Recently, about 27,000 runners began the annual 26-mile, 385-yard (42.195 kilometers) mass run from suburban Hopkinton to Boston.
But if past marathons in Boston and elsewhere are any indication, perhaps up to 40% of these optimistic and determined souls will slam into a sudden sensation of overwhelming, can’t-do-this fatigue several miles (typically about five) before they get a chance to experience the glory of crossing the finish line.
It’s called “hitting the wall.”
Getting through, around, or over hitting the wall is part of the mystique of marathon running, although there’s a physiological explanation that’s not all that mysterious: when runners hit the wall, their bodies have run out of the carbohydrates needed to sustain intense physical activities like long-distance running.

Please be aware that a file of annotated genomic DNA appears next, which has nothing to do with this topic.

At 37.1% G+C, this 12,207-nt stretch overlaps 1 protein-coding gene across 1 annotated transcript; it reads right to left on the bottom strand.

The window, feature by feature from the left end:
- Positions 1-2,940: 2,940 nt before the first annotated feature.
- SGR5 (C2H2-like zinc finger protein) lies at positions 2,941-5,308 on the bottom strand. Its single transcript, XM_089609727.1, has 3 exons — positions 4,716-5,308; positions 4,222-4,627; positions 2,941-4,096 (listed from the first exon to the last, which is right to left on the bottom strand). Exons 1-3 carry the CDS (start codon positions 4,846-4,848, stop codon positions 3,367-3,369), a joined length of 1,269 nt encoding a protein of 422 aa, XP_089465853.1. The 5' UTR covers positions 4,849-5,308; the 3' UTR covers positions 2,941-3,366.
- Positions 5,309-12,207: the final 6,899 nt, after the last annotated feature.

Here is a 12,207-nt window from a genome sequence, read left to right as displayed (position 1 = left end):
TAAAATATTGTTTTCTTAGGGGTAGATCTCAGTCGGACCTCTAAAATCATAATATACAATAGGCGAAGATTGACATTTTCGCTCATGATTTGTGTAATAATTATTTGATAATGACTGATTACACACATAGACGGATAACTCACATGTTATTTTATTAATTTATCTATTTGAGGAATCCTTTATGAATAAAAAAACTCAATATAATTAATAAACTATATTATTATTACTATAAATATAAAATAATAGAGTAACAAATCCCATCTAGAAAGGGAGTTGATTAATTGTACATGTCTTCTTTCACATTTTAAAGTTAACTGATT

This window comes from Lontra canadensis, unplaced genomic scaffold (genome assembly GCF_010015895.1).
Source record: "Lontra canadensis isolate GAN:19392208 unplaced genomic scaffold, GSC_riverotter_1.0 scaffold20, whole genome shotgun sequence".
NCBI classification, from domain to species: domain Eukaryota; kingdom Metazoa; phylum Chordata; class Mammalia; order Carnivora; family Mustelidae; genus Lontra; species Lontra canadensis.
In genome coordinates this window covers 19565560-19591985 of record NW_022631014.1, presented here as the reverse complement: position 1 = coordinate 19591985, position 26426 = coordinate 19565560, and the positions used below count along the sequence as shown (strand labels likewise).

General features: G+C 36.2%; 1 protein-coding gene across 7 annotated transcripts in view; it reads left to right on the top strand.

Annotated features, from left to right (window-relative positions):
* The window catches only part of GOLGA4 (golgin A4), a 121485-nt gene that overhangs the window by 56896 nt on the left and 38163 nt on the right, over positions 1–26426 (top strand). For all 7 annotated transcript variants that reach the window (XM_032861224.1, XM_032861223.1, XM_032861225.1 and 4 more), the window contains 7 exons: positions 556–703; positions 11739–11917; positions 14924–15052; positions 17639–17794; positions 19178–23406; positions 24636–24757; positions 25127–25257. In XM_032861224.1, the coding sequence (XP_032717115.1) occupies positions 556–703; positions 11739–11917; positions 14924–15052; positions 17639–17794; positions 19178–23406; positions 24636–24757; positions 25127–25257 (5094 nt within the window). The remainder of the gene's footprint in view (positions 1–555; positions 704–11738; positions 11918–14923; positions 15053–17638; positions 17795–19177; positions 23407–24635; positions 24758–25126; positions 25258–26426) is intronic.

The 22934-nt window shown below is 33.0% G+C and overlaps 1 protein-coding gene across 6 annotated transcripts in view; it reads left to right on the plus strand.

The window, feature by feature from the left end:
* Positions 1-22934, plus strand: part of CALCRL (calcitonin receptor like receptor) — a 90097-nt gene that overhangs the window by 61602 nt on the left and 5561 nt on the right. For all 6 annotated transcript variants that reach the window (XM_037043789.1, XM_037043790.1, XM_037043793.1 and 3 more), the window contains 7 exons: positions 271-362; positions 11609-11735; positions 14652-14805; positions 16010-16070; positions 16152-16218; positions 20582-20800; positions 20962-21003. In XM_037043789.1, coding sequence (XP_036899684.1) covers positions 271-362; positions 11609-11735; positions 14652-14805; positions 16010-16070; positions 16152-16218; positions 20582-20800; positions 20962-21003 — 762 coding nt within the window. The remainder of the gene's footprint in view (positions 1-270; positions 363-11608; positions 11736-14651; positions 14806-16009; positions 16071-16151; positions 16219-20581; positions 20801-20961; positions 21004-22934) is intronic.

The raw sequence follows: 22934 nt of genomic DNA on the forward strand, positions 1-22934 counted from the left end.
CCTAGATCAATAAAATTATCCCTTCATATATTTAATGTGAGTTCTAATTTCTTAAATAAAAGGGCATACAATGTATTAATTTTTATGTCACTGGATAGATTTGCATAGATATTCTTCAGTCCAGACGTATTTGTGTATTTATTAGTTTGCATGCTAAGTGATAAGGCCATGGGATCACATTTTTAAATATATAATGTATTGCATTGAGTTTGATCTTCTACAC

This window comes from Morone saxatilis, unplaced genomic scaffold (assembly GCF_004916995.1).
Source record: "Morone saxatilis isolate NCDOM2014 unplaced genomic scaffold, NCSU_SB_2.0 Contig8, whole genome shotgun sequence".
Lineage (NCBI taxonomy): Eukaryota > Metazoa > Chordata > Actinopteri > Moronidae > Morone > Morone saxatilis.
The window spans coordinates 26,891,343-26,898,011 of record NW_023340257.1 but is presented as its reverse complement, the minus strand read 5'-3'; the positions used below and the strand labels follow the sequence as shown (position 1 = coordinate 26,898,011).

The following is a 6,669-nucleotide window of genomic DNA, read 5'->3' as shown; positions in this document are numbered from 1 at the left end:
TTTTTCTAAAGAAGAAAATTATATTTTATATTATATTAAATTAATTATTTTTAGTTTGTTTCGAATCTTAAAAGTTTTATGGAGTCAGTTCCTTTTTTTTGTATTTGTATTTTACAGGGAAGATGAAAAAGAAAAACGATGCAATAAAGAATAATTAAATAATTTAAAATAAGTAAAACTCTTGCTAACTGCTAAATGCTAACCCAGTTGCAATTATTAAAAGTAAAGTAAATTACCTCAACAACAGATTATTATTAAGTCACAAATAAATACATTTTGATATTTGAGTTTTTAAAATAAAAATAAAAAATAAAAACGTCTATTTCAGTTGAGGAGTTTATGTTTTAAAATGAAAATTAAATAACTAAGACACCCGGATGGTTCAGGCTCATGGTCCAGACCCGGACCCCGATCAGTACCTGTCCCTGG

Benjamin I. Rapoport believes many runners could avoid hitting the wall if they put a few key facts about themselves and their target marathon time into the online calculator he created, which can be found at www.endurancecalculator.com. The calculator will tell them how many extra calories they should get from pasta, rice, or other high-carbohydrate food or drink before (and in some cases, during) running a marathon. Read more »
*This blog post was originally published at Harvard Health Blog*